District of innovation-hired career and technical education teachers : a study of preparation and effectiveness.
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Ferguson, Stephanie Davis, 1965-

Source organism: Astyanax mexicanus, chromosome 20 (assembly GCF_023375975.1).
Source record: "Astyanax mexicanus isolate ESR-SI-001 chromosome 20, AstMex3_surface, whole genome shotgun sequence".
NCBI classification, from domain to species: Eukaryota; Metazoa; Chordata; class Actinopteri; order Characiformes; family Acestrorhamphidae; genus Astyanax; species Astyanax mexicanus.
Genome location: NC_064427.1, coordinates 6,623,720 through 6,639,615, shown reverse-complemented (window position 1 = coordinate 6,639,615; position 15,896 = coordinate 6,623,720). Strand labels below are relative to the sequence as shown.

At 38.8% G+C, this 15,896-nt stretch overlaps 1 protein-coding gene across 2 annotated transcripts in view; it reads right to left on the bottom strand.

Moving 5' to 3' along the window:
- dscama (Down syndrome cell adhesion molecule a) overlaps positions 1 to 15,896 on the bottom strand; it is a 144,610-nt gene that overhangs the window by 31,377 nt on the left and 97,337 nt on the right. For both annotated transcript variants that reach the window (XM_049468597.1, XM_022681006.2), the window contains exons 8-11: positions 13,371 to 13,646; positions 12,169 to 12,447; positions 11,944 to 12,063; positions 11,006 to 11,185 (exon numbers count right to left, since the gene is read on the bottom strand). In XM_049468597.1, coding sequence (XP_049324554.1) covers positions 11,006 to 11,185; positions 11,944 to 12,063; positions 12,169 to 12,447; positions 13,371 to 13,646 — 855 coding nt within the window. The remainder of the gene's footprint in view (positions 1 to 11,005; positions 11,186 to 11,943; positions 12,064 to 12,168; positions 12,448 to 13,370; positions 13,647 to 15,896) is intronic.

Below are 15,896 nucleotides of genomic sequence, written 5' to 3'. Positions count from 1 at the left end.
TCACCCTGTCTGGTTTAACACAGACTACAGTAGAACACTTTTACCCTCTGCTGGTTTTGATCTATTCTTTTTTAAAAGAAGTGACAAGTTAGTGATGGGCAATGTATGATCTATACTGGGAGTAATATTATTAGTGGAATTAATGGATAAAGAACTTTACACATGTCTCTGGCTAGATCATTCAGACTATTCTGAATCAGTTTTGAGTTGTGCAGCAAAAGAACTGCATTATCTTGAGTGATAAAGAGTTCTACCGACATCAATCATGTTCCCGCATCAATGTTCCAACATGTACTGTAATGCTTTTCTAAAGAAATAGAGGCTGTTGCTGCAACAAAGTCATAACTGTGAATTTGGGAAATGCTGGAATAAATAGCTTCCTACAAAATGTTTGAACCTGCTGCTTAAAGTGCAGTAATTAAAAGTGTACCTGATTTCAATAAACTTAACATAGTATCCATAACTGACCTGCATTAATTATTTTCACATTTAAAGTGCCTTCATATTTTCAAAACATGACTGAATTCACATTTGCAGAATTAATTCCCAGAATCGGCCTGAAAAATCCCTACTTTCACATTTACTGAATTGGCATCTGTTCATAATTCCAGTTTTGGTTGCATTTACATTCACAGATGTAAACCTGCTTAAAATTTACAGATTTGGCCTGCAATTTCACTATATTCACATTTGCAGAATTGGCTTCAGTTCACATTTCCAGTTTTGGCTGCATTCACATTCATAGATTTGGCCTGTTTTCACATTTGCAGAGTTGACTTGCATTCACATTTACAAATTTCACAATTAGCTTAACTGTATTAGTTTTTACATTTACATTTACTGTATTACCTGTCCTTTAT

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School districts across the nation are struggling to fill Career and Technical Education (CTE) teaching positions each year (Devier, 2019). To address this demand in Texas, state lawmakers passed legislation to create Districts of Innovation (DOI) in 2015 (Texas Education Agency, 2020a). The DOI designation gives school districts more local control by removing the teacher certification hiring barrier, so administrators can fill CTE teaching positions with industry experts (Crow, 2015; Walsh et al., 2018). These new educators—known as DOI Health Science CTE teachers in this research study—bypass teacher certification programs and are put in the position of becoming teachers and learners concurrently. DOI teachers are adult learners discovering how to become teachers. Through an adult learning theory lens of andragogy, this study documented the journey of these new teachers as they acquired skills to enter the classroom. Industry experts bring life experiences to the classroom that are critical to their own learning (Power, 2018). DOI Health Science CTE teachers must learn how to manage classrooms, design curricula and lessons, and navigate district and school expectations, policies, and rules. It is important to support these new teachers to share in the common mission of the school district to improve academic achievement for all students (Hemmer & Elliff, 2018). This problem of practice focuses on the shortage of qualified teachers for the Health Science career cluster and the need to tap that industry to fill these positions. The decision to focus solely on the Health Science career cluster will be supported by data from the United States Bureau of Labor Statistics (2020), which predicts healthcare occupations will grow by 15% and will add more than 2.4 million new jobs by 2029. Upon this backdrop of change sits the demand for qualified CTE teachers to provide context through real-world experiences (Perna, 2018) and to prepare students for the workforce of tomorrow (Bottoms et al., 2013; Meeder & Pawlowski, 2020).